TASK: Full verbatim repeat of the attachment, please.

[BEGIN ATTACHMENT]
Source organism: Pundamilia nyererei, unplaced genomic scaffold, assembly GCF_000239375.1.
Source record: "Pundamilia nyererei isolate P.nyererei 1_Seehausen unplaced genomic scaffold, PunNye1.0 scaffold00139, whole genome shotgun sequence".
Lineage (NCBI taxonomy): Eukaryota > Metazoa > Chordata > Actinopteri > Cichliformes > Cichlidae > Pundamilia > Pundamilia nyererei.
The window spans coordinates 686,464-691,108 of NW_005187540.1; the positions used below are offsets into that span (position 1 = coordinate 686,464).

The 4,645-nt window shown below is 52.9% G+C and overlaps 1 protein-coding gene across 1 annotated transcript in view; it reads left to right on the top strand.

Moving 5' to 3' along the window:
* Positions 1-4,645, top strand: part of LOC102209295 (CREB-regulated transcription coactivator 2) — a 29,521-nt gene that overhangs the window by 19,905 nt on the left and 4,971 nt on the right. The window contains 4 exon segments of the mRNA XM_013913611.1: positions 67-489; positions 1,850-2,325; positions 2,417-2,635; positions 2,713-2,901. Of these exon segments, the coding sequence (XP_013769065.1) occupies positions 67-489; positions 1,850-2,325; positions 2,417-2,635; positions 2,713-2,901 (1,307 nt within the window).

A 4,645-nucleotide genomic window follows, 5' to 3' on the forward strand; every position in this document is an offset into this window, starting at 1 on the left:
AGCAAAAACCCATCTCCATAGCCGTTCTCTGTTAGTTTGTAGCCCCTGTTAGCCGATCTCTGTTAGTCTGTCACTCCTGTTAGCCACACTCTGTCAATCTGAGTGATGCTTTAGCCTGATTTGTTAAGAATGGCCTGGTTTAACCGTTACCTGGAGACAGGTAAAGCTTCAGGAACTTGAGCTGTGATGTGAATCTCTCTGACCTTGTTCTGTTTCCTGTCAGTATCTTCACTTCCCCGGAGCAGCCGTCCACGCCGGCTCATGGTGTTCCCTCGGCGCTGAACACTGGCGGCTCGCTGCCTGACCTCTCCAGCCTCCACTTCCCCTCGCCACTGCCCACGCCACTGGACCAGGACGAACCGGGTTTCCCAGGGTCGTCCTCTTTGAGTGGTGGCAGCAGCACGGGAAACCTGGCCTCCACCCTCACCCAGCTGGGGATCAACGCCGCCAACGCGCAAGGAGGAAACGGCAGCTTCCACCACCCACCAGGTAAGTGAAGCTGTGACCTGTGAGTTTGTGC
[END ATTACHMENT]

Source organism: Pundamilia nyererei, unplaced genomic scaffold, assembly GCF_000239375.1.
Source record: "Pundamilia nyererei isolate P.nyererei 1_Seehausen unplaced genomic scaffold, PunNye1.0 scaffold00139, whole genome shotgun sequence".
Lineage (NCBI taxonomy): Eukaryota > Metazoa > Chordata > Actinopteri > Cichliformes > Cichlidae > Pundamilia > Pundamilia nyererei.
The window spans coordinates 686,464-691,108 of NW_005187540.1; the positions used below are offsets into that span (position 1 = coordinate 686,464).

The 4,645-nt window shown below is 52.9% G+C and overlaps 1 protein-coding gene across 1 annotated transcript in view; it reads left to right on the top strand.

Moving 5' to 3' along the window:
* Positions 1-4,645, top strand: part of LOC102209295 (CREB-regulated transcription coactivator 2) — a 29,521-nt gene that overhangs the window by 19,905 nt on the left and 4,971 nt on the right. The window contains 4 exon segments of the mRNA XM_013913611.1: positions 67-489; positions 1,850-2,325; positions 2,417-2,635; positions 2,713-2,901. Of these exon segments, the coding sequence (XP_013769065.1) occupies positions 67-489; positions 1,850-2,325; positions 2,417-2,635; positions 2,713-2,901 (1,307 nt within the window).

A 4,645-nucleotide genomic window follows, 5' to 3' on the forward strand; every position in this document is an offset into this window, starting at 1 on the left:
AGCAAAAACCCATCTCCATAGCCGTTCTCTGTTAGTTTGTAGCCCCTGTTAGCCGATCTCTGTTAGTCTGTCACTCCTGTTAGCCACACTCTGTCAATCTGAGTGATGCTTTAGCCTGATTTGTTAAGAATGGCCTGGTTTAACCGTTACCTGGAGACAGGTAAAGCTTCAGGAACTTGAGCTGTGATGTGAATCTCTCTGACCTTGTTCTGTTTCCTGTCAGTATCTTCACTTCCCCGGAGCAGCCGTCCACGCCGGCTCATGGTGTTCCCTCGGCGCTGAACACTGGCGGCTCGCTGCCTGACCTCTCCAGCCTCCACTTCCCCTCGCCACTGCCCACGCCACTGGACCAGGACGAACCGGGTTTCCCAGGGTCGTCCTCTTTGAGTGGTGGCAGCAGCACGGGAAACCTGGCCTCCACCCTCACCCAGCTGGGGATCAACGCCGCCAACGCGCAAGGAGGAAACGGCAGCTTCCACCACCCACCAGGTAAGTGAAGCTGTGACCTGTGAGTTTGTGC